Daily Dose: Microsoft Awarding $250,000 for New Security
Microsoft announced today that they will be awarding a total of $250,000 in prize money in a competition to create new security technologies for preventing memory safety vulnerabilities and exploits. The winner of the contest, dubbed the "Bluehat Prize", will receive $200,000. Second and third place will receive $50,000 and a subscription to MSDN, respectively. The winners' technologies will not be owned by Microsoft, but instead owned by their creators and are free to license to others. The contest closes on April 1st, 2012.
Mashery Open-Sources I/O Docs
Mashery I/O docs, an interactive documentation system used to compile information on Web APIs, has gone open source today. DJ Walker-Morgan from The H explains how the interactive documents work,
Once the documentation is generated and loaded into a web browser, the various API calls are listed on a page in quick reference form. Clicking on any one of them expands the entry to show the parameters the call will take. Rather than being a passive display, the parameters have value form fields, a selector for results in XML or JSON format, and a "Try It" button that will make that API request with the parameter values shown. It will display the complete call being made and the response headers and body.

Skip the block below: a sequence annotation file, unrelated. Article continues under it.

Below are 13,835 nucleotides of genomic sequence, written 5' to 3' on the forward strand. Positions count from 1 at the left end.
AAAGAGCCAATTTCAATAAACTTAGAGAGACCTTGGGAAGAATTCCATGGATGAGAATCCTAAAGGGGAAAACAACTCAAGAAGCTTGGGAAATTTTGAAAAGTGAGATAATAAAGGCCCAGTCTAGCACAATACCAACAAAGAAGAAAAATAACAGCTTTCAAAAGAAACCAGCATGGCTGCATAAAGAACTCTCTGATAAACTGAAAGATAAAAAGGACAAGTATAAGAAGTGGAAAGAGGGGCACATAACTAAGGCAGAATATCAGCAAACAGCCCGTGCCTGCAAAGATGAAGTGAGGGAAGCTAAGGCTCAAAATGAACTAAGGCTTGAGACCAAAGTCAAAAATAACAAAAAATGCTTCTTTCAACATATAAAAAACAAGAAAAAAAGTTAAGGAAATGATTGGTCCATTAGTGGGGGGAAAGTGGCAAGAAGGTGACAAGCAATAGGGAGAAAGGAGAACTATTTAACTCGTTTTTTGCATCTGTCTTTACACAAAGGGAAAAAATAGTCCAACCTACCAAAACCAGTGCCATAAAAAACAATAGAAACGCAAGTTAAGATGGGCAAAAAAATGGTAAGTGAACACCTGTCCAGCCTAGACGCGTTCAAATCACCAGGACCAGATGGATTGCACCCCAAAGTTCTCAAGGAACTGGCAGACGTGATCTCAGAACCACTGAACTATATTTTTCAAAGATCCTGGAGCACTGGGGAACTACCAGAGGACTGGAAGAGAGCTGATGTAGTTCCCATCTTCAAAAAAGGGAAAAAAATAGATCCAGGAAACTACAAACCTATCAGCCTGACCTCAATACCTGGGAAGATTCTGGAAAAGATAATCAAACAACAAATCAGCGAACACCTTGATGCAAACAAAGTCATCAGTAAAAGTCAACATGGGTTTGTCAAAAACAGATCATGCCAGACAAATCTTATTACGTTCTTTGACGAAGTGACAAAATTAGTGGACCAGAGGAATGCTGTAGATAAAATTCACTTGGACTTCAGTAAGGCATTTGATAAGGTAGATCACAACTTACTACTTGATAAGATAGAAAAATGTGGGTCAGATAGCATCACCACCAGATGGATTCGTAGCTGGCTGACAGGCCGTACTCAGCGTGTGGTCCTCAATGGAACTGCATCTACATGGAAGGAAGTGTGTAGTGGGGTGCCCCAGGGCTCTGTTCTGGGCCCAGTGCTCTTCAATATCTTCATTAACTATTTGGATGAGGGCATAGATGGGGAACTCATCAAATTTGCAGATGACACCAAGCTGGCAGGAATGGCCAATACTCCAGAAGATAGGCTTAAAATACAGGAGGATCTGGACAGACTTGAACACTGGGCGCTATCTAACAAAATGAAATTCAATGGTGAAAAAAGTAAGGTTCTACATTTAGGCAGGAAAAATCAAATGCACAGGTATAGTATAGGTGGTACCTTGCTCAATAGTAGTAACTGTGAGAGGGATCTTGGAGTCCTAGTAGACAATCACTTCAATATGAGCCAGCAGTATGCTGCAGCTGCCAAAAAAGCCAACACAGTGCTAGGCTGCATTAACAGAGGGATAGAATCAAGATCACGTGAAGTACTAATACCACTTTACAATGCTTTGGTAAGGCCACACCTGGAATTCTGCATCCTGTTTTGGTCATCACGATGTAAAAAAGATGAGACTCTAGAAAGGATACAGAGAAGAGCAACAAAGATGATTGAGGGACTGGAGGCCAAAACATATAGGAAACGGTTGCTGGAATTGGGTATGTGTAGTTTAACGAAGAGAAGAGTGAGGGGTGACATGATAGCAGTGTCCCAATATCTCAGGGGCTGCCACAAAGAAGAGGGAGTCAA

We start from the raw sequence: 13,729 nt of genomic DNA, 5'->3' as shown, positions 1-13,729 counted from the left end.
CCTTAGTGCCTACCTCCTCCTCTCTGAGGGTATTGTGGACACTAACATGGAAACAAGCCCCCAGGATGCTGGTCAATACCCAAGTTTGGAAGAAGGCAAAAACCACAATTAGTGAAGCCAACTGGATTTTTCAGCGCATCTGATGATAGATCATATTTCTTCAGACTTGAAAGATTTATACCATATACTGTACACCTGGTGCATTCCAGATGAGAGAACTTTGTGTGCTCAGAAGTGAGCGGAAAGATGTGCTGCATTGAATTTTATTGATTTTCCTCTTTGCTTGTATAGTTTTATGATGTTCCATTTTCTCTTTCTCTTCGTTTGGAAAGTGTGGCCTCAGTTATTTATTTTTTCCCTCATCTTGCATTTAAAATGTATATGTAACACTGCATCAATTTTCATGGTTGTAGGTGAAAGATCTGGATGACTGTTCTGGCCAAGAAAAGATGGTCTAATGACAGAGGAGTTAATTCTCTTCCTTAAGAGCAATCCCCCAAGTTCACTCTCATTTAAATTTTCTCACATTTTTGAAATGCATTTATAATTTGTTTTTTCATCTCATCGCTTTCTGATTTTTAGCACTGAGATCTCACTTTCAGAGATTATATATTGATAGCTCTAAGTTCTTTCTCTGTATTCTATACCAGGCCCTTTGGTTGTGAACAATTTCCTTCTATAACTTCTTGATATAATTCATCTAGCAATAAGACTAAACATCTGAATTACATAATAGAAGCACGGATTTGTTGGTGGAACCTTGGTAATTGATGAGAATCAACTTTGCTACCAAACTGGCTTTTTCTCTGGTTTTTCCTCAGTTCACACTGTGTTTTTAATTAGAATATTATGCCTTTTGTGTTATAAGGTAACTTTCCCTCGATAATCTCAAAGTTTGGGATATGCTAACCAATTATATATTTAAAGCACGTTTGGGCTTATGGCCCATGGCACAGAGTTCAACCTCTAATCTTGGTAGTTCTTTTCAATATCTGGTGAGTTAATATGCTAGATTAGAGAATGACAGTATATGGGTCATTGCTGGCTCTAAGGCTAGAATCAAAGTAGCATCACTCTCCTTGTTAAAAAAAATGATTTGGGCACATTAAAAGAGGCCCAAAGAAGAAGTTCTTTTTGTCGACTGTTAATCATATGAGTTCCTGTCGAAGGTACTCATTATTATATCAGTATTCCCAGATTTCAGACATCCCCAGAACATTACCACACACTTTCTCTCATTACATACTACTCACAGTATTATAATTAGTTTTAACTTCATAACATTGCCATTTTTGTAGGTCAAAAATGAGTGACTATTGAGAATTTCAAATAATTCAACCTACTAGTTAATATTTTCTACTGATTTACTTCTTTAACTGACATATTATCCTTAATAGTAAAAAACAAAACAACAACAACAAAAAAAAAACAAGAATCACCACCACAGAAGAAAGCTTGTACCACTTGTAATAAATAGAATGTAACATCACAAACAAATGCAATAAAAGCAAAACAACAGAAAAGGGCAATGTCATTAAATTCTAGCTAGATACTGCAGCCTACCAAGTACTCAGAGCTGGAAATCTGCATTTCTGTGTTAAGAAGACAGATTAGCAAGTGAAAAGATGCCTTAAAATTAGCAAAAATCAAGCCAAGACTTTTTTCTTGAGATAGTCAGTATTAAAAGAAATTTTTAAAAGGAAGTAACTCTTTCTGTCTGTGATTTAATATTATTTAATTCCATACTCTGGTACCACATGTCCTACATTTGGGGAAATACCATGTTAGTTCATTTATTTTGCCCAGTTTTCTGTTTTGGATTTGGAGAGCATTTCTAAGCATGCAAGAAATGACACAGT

Amazon Spreads Private Cloud Across the Globe
Up until today, Amazon's virtual private cloud service was only offered in North America via two data centers in Oregon and Virginia. Amazon has officially expanded their private cloud services globally with new data centers in Ireland, Singapore, and Tokyo. Currently it costs 30 cents an hour for a Gigabit Ethernet port and $2.25 per our for a 10 Gigabit Ethernet port on Amazon Web Service's Direct Connect.
Android Developers aren't Getting Paid by Google
According to an article by The Register, Google has failed to compensate several Android developers for their Android Markpet share over several months. Posts in the Android Market support forums by disgruntled developers say that Google is failing to pay them for web-based sales "that seem to disappear". Google has yet to comment on the situation.
Thanks to dotCore for today's top link!
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